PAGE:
I suspect any gimmicks available for goosing the earnings report will not be used in Q1 and will be saved for Q2, a quarter which will have very high Model 3 production expenses, and probably very high expenses at Riverbend too, without actually delivering any cars or solar roofs.
     
  7. luvb2b

    luvb2b Member

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    somehow the difference the guidance of gaap and non-gaap gross margins returning to q3 levels has to be fulfilled to model to guidance from the letter. they gave that guidance in writing, which means it had been thought about (not off the cuff).
    We expect to deliver 47,000 to 50,000 Model S and Model X vehicles combined in the first half of 2017, representing vehicle delivery growth of 61% to 71% compared with the same period last year. In addition, both GAAP and non-GAAP automotive gross margin should recover in Q1 to Q3 2016 levels and then continue to expand in Q2 2017.

    in recent quarters non-gaap gross margins have meant taking out zev credits. recall q3 gross margins were 24.5% (non-gaap) and 29.4% (gaap). that's a near 5% differentlal which came about to 138,541 in zev credit sales.

    let's say we believe tesla's gaap and non-gaap gross margin guidance - 24.5% (non-gaap) and 29.4% (gaap). below [ auto revenue ] refers to auto sales + leasing only (doesn't include zev credits).

    1 - 29.4% = 0.706 = [ cost of auto revenue ] / [ auto revenue + zev credit sales ]
    a little algebra, divide by 0.706 both sides and multiply by [ auto revenue + zev credit sales ] both sides

    [ auto revenue + zev credit sales] = [ cost of auto revenue ] / 0.706
    subtract auto revenue both sides

    zev credit sales = [ cost of auto revenue ] / 0.706 - [ auto revenue ]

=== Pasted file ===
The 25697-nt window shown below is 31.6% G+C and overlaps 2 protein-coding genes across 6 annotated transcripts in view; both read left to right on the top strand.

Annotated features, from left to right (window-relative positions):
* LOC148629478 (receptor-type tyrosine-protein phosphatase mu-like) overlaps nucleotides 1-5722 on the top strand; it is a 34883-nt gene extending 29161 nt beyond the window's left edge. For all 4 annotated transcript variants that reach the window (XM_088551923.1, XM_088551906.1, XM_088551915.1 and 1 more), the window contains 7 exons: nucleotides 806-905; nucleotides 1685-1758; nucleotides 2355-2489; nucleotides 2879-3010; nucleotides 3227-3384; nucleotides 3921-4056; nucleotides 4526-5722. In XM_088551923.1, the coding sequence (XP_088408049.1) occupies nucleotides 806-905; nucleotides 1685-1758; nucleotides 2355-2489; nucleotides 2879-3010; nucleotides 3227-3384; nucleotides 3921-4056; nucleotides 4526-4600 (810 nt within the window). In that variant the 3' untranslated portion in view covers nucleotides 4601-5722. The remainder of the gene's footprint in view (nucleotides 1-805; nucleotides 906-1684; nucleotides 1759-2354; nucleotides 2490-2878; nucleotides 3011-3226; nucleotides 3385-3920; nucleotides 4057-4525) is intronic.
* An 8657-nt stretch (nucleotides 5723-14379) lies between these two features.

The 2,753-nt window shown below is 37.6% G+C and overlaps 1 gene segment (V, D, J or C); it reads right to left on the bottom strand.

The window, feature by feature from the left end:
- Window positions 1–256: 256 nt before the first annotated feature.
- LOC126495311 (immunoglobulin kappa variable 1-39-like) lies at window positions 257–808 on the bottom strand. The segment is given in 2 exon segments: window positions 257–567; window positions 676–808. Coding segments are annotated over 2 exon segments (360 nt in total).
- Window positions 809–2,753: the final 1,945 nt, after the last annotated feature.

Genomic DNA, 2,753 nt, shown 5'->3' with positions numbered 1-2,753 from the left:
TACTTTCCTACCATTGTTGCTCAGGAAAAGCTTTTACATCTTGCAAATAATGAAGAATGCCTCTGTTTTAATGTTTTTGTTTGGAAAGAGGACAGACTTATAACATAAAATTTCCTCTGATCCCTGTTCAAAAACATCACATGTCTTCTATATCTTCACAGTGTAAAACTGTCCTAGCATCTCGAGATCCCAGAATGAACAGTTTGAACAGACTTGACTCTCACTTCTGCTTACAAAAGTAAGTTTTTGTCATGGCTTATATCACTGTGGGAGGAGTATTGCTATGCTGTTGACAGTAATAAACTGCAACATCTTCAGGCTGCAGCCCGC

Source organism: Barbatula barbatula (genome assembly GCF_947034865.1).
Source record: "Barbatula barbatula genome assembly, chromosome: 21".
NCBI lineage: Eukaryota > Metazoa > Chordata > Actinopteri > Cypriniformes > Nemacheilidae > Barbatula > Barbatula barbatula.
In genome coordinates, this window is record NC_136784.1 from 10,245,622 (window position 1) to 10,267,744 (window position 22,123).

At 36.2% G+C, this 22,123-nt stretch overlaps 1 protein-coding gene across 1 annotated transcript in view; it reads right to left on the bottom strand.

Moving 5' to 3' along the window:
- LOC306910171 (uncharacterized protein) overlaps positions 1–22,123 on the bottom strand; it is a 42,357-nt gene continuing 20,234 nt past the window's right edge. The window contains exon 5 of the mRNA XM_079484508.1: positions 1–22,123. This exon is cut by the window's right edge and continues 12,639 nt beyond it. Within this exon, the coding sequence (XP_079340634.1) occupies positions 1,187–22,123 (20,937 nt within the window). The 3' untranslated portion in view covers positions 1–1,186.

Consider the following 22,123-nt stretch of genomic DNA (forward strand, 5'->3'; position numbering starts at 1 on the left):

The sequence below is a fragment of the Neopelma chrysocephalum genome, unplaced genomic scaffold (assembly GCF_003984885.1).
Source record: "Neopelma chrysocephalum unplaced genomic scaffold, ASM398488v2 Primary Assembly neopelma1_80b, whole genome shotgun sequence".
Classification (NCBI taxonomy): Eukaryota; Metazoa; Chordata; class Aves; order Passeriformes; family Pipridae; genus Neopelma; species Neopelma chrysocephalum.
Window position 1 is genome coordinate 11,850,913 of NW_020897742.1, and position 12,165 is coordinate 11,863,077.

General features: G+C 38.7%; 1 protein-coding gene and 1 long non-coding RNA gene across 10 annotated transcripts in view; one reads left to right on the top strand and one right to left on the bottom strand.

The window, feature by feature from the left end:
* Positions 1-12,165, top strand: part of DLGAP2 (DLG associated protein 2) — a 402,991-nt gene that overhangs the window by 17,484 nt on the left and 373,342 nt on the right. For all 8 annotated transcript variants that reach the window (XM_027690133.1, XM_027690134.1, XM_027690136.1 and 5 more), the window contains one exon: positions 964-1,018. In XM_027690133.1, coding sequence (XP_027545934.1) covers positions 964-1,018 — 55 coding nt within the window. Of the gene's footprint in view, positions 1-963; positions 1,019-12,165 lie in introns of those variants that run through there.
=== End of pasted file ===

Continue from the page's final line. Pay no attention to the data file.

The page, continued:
substitute non-gaap gross margin guidance
    zev credit sales = (1 - 0.245) x [ auto revenue] / 0.706 - [ auto revenue ]
    zev credit sales = 1.069 x [ auto revenue ] - [ auto revenue ]
    zev credit sales = 0.069 x [ auto revenue ]

    so easy! zev credits = 6.9% of [ auto revenue ]

    the lowest sensible [ auto revenue ] estimate is to use q3's total - that would be 2.01b, implying zev credit sales same as q3 ( ~ 139m ).
    assuming the mix shift from leasing to sales from q4 persists to q3, i get revenues of 2.21b, implying zev credit sales of 152.5m. another little tweak to add, because this matches guidance and is much more aggressive than the zev credit sales i have modeled.

    those numbers go up a bit more if autopilot revenue is recognized into auto sales.

    ok, now here's the problem. how do you get margins to go even higher in q2 2017?
    both GAAP and non-GAAP automotive gross margin should recover in Q1 to Q3 2016 levels and then continue to expand in Q2 2017.

    if you burn all your zev credits to sell in this quarter, it's very hard to have that ~5% non-gaap / gaap margin differential show up - since zev credits guide that differential.

    the second part of the guidance, if met almost guarantees the zev credit sales get split across 2 quarters. if there were no meaningful zev credit sales in q3 non-gaap margins would likely come down.

    if you agree so far, the next problem. if you split up the zev credit sales you're likely not going to have enough credits to drive a 5% differential between non-gaap and gaap margins.

    and now the answer is starting to feel obvious. the guidance is low-balled! you could still meet guidance if, for example, non-gaap margins came in 29.4% and gaap margins came in 26.5% (only 2.9% differential there for zev credits to cover).